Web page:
The divestment decision comes as the result of an enquiry from the mayor of a community called Eid. He contacted KLP last March to ask whether it was possible to pull his community’s pension funds out of coal, oil and gas without risking a loss of pension value. The answer today was clear.
“KLP’s move sends a powerful signal to other financial players both nationwide and internationally. The green shift has started, and now the transfer of capital from the fossil fuel sector to the renewable sector is beginning to roll.” Alfred Bjørlo, mayor of Eid, Norway.
Another major Norwegian insurance company, Storebrand, has already dropped 10 fossil fuel companies from its portfolio earlier this year due to their involvement in coal production.
The Norwegian government set up an expert group last spring to examine whether Norway’s sovereign wealth fund should also drop its investments in the fossil fuel industry. This would be all the more significant because the fund’s wealth comes from Norway’s revenues from its own oil industry. A decision is expected this month and would send huge shockwaves through the investment world, so stay tuned for an update soon.
Once again, the climate movement has demonstrated our ability to hold the line against the Keystone XL tar sands pipeline.
Today, after six hours of debate, a bill that would have approved Keystone XL failed to get the 60 votes necessary to pass the Senate. The tally was incredibly close: 59-41 in favor of the pipeline. Every voted counted–and we didn’t take a single one for granted.
When we heard the news that Senator Landrieu would push for a vote on Keystone XL to try and help her struggling run-off campaign in Louisiana, our 350.org team–and the entire climate movement–sprung into action.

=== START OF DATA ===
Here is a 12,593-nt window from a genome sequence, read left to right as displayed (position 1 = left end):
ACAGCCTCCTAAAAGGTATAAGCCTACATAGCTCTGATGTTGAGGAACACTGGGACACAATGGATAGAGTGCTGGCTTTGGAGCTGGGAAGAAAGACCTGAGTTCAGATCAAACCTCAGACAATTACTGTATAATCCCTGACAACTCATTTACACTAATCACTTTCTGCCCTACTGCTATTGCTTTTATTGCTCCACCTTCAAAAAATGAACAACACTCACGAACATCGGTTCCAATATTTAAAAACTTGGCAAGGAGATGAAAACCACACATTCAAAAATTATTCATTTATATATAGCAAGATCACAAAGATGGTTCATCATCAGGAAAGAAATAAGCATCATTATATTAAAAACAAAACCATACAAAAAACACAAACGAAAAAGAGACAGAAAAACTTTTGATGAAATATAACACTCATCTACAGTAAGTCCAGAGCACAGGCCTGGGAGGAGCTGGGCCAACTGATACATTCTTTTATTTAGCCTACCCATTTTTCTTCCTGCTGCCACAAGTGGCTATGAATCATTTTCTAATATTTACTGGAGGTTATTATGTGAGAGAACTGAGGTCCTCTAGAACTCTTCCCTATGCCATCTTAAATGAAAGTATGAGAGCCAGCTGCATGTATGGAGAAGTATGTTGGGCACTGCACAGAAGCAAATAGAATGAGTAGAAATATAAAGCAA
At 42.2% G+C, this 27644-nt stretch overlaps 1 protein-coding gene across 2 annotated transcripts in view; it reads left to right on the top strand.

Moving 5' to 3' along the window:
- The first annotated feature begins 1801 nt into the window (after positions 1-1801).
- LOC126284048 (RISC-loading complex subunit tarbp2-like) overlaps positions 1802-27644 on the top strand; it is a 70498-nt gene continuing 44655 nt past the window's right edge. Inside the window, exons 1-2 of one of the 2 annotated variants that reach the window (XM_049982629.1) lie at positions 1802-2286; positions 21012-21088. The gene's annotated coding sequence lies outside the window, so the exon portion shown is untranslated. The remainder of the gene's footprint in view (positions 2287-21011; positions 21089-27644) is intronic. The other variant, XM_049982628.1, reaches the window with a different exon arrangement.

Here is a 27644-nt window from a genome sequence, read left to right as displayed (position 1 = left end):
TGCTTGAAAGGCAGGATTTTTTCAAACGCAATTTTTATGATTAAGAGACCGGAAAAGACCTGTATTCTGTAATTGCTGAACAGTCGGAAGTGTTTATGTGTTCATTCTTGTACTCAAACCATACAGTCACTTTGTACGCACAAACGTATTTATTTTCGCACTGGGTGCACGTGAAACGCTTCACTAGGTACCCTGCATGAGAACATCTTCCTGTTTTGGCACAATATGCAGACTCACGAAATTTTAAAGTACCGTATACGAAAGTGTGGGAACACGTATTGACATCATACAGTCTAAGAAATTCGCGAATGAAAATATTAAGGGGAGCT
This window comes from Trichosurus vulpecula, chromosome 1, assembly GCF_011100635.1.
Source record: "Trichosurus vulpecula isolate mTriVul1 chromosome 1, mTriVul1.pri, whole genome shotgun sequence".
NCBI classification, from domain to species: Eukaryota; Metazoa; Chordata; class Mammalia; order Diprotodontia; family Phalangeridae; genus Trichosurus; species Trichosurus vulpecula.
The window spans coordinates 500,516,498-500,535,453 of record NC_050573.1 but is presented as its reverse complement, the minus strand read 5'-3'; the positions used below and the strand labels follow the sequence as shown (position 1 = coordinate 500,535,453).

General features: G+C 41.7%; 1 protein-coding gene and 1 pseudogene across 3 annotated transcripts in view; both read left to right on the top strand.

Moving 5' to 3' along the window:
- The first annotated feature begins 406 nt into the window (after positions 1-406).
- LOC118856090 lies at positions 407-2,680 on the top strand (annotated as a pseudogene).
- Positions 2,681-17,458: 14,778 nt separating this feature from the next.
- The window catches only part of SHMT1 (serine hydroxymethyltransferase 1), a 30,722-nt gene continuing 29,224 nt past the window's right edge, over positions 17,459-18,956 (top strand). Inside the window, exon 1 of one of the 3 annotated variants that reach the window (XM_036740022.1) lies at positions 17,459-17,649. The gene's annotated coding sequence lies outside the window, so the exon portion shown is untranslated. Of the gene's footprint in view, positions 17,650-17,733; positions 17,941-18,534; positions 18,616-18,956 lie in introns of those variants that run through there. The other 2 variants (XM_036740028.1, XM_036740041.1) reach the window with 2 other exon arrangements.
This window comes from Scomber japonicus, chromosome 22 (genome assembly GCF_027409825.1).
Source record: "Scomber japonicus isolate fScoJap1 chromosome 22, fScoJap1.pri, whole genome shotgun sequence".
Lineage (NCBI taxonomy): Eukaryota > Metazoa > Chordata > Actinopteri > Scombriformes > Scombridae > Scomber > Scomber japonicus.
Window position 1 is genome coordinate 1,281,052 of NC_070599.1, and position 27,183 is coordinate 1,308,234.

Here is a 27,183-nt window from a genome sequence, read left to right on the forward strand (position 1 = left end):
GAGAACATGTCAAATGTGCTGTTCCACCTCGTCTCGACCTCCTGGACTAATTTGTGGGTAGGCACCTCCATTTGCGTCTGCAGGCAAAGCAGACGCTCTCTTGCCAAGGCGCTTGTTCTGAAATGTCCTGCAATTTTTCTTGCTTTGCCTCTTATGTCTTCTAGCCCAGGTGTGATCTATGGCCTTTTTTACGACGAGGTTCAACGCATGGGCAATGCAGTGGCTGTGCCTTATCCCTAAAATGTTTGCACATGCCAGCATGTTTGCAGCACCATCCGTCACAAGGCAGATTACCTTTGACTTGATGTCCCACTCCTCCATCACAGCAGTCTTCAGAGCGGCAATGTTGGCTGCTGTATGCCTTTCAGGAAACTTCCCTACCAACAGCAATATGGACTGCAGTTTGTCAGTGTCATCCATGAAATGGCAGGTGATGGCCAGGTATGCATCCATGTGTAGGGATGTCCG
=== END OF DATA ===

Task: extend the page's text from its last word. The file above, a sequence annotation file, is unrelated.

With our allies in DC, we ran the vote counts and started to focus our pressure on potential swings. We also made sure that Democrats, who profess to care about global warming, knew that a vote for Keystone XL was an act of climate denial.
When we heard that Senator Carper (D-MD) and Senator Bennet (D-CO) were going to be voting for Keystone XL, we sent out an email blast to our entire US email list and flooded their DC phone lines with over 6,000 phone calls. That was enough to shut down the switchboards–we heard from activists that the phones just kept ringing and ringing as staffers tried to handle the incoming complaints.
Just to make sure Senator Carper got the message, 350.org co-founder Bill McKibben published an op-ed in Salon slamming the Senator for voting with Big Oil: “If you want to understand why the China-U.S. climate deal announced this week is going to be hard to meet, and if you want to understand why the Democratic Party is such an annoying institution, meet Tom Carper, Democratic senator from Delaware.” Ouch.
By Monday morning, we were taking action offline and into the streets. Bright and early at 8:30am, dozens of activists, indigenous leaders, and ranchers from Nebraska braved the freezing rain to demonstrate outside of Senator Mary Landrieu’s home on Capitol Hill with a giant inflatable pipeline. “If Senator Landrieu wants this pipeline so badly, she can have it through her front yard. If these Senators really wanted to be helpful, they could put thousands of folks to work with clean energy jobs,” said Nebraska farmer Art Tanderup. News and images of the protest made the New York Times, CNN, ABC, Politico, and more.